Thornton said some of the scenarios are “crazy” or “morbid,” but necessary.
“It's impossible for us to predict the future and to say, ‘This is what we need to train for,'” he said. “What we are trying to do is train and come up with scenarios. Active shooter classes are excellent tools that put us in those situations with the adrenaline flowing, the pressure and stress, the noises and everything that is going on. That helps us to be better prepared. Having the floor plans and going into these places – there's something to be said about home-field advantage.”
Thomas and Thornton have both said not to believe their confidence in execution means that they believe they can prevent any sort of tragedy in North Augusta.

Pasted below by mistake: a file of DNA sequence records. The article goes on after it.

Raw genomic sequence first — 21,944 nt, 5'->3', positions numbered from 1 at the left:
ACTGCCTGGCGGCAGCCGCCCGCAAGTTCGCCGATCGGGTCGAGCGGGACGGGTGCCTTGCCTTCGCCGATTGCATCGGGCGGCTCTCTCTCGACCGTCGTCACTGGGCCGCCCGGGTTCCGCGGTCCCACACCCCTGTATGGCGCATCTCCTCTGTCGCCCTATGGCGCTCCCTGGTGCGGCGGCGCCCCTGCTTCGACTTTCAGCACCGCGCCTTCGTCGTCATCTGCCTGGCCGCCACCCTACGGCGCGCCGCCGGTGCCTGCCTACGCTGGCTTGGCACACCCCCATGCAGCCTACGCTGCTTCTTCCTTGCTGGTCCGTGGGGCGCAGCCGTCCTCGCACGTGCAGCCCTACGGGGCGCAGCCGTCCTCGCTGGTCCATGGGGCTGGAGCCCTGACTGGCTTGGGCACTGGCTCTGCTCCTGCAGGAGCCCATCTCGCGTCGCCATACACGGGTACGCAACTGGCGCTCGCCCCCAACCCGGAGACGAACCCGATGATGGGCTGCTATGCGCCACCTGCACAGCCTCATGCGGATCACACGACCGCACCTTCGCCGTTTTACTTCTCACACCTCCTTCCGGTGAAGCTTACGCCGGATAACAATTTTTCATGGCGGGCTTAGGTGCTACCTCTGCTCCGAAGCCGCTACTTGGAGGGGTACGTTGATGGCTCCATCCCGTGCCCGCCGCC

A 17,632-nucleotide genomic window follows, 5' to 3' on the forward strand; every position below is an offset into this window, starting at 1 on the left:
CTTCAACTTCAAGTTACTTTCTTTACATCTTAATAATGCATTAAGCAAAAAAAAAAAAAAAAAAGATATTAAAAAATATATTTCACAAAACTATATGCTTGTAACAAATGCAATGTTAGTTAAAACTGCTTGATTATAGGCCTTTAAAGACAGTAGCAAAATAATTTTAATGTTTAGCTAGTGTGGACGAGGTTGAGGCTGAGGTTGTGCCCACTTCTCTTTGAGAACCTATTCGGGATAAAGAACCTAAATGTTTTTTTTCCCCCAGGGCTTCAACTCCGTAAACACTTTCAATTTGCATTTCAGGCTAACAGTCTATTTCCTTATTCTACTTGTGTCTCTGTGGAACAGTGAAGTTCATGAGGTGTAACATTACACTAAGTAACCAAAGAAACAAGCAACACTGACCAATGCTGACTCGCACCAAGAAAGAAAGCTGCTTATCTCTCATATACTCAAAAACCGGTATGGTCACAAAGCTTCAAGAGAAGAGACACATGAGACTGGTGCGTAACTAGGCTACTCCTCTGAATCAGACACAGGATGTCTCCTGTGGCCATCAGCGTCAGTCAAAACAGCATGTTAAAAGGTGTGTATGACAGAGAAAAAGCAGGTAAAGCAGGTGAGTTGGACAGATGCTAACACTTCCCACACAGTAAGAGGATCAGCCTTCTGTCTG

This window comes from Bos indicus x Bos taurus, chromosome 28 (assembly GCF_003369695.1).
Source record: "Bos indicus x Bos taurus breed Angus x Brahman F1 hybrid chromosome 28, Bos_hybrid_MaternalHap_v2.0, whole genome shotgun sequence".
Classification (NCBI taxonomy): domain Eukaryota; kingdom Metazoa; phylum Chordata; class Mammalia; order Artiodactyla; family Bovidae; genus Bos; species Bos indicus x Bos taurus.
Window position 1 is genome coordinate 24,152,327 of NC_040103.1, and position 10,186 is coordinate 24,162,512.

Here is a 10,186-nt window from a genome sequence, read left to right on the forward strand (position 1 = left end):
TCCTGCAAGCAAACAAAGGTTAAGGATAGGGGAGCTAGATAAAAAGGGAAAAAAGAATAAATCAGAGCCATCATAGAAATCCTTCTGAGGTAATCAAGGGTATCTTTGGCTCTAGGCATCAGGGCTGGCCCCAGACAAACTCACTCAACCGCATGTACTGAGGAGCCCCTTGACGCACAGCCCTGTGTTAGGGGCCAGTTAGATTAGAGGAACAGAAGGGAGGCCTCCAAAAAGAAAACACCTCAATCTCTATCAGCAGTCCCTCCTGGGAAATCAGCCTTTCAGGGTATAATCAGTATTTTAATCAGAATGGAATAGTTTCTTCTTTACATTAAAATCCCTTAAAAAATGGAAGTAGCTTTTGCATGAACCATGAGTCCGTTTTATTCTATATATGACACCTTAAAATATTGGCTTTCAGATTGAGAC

“I don't think there is a chief or sheriff in the country that will tell you that we can prevent something from happening,” Thomas said. “Unless you're a mind reader, and I'm not one of those.”
Public Safety has also been lucky to have the support of the City leaders in providing them “everything within reason,” according to Thomas.
“I think it's a tip of the hat to those guys who govern this city and recognize what could happen,” he said. “Public safety is a priority, and people are going to have to feel safe here.”
Scott Rodgers is the news editor at the North Augusta Star and has been with the paper since January 2013 after previously working at the Aiken Standard. Follow him on Twitter @NAStarRodgers.